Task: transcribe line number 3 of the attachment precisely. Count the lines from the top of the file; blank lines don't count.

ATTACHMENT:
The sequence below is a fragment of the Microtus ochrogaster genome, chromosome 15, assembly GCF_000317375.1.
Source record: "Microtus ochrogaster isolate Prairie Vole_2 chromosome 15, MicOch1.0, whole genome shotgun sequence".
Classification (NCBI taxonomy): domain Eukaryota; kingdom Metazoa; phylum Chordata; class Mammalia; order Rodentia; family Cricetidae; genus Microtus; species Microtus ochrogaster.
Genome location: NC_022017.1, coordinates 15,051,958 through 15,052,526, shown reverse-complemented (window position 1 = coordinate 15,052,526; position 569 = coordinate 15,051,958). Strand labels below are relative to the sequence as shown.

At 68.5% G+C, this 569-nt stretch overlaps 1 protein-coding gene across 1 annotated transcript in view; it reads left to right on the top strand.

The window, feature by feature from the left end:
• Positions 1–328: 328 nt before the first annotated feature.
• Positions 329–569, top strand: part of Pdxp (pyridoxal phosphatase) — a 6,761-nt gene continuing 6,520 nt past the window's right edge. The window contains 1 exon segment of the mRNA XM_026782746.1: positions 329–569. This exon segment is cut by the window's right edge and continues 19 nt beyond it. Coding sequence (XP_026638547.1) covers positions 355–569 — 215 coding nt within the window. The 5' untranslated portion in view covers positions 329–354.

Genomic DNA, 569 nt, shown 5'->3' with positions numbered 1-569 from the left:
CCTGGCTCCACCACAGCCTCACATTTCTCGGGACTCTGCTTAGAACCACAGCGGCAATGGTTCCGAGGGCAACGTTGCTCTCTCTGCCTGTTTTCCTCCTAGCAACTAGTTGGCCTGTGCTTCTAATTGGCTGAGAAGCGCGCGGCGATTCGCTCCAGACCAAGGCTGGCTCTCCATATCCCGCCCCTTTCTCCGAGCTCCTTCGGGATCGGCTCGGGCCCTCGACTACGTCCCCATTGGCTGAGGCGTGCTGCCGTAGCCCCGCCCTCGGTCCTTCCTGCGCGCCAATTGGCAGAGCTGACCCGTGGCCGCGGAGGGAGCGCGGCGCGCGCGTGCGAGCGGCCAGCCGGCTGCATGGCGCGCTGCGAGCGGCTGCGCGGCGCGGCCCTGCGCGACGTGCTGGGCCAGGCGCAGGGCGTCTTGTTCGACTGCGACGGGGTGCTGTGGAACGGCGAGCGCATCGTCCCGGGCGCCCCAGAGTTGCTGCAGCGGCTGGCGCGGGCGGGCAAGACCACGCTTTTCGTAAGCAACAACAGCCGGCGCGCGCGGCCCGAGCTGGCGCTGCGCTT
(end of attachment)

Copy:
Classification (NCBI taxonomy): domain Eukaryota; kingdom Metazoa; phylum Chordata; class Mammalia; order Rodentia; family Cricetidae; genus Microtus; species Microtus ochrogaster.